, Book Two
If Alec McClane had a heart left, it might have been shattered on the floor. As it was, sitting on the cracked plastic chair in the sterile hallway, all he could think about was how someone else’s heart was about to be shattered. And how he was going to have to live through that all over again.
He rubbed his aching forehead with his thumb and first two fingers and waited. He’d known the news wouldn’t be good when he’d gotten the call, but he’d come anyway. Raegan, on the other hand, was probably so excited she could barely think straight. Just knowing all her hope was about to be crushed left a knot in the pit of his stomach that he’d carry with him for at least the next damn week.
Man, he wanted his old friend Jim. Unfortunately, he and Jim Beam weren’t on speaking terms going on close to three years now.
He shifted on the uncomfortable chair, leaned back, and crossed his arms over his chest. A nurse rushed by, stethoscope in hand. Down the hall, a couple doctors conversed quietly in their white coats and shiny shoes. Pressure formed in his chest the longer he waited. A pressure he knew was rooted in guilt and self-disgust even Jim Beam hadn’t been able to ease.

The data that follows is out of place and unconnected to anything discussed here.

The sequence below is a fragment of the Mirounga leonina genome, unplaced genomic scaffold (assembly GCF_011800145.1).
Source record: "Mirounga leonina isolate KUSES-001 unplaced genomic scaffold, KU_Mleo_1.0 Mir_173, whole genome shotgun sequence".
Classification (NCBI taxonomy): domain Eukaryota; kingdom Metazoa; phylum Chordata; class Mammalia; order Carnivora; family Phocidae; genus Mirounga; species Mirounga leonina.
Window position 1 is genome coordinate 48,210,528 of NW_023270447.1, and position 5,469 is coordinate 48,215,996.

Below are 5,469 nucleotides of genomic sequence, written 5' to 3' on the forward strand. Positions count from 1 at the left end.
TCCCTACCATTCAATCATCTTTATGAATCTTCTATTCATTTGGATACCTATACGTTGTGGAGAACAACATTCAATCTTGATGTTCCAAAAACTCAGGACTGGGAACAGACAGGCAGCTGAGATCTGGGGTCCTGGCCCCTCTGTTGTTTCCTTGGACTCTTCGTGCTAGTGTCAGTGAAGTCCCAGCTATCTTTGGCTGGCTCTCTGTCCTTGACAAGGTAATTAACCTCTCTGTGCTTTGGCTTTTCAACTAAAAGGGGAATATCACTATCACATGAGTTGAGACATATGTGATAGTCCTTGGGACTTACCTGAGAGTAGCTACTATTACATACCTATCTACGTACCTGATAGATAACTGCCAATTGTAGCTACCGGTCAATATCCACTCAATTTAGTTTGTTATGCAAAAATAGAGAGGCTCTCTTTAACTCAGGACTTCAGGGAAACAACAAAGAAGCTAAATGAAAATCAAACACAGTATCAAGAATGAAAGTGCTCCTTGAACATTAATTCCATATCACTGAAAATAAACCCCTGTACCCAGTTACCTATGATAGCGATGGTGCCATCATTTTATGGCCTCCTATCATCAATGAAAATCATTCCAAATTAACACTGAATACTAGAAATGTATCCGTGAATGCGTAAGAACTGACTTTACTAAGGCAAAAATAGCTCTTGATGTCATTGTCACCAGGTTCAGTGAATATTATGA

He leaned forward again, rested his elbows on his knees, and clenched his hands into fists, only to release them in a feeble attempt to take the focus off the heaviness between his ribs. He should have called Raegan as soon as he’d seen the girl. Should have told her not to come. Then, at least, he wouldn’t be sitting here waiting for the love of his life to walk through the door only to leave him wrecked and more empty then he’d awoken this morning.
Holy hell, he needed a drink.
Alec glanced to his left where an FBI agent strode toward him down the long hallway, a grim expression on the man’s angular face. Slowly, Alec pushed to his feet. “Hey, Bickam.”
Jack Bickam had worked Emma’s case. He was the one who’d called both him and Raegan when the four-year-old in the other room had been found in a park not far from the one where Emma had vanished three and a half years before.
Vanished when Alec had turned his back for two minutes to help a kid who’d fallen off the swings.
His stomach churned with another wave of guilt, and bile rose in his throat. But he swallowed hard and forced both back.
“Glad I caught you before you left,” Bickam said. “Got a minute?”
Alec glanced over his shoulder toward the lobby of the small hospital. Still no sign of Raegan. Nerves rolled through his gut along with the guilt, but there wasn’t a whole lot he could do about either. “Yeah.” He turned back toward Bickam. “What do you need?”
“Sorry the kid wasn’t Emma,” Bickam said, brushing the dark bangs off his forehead.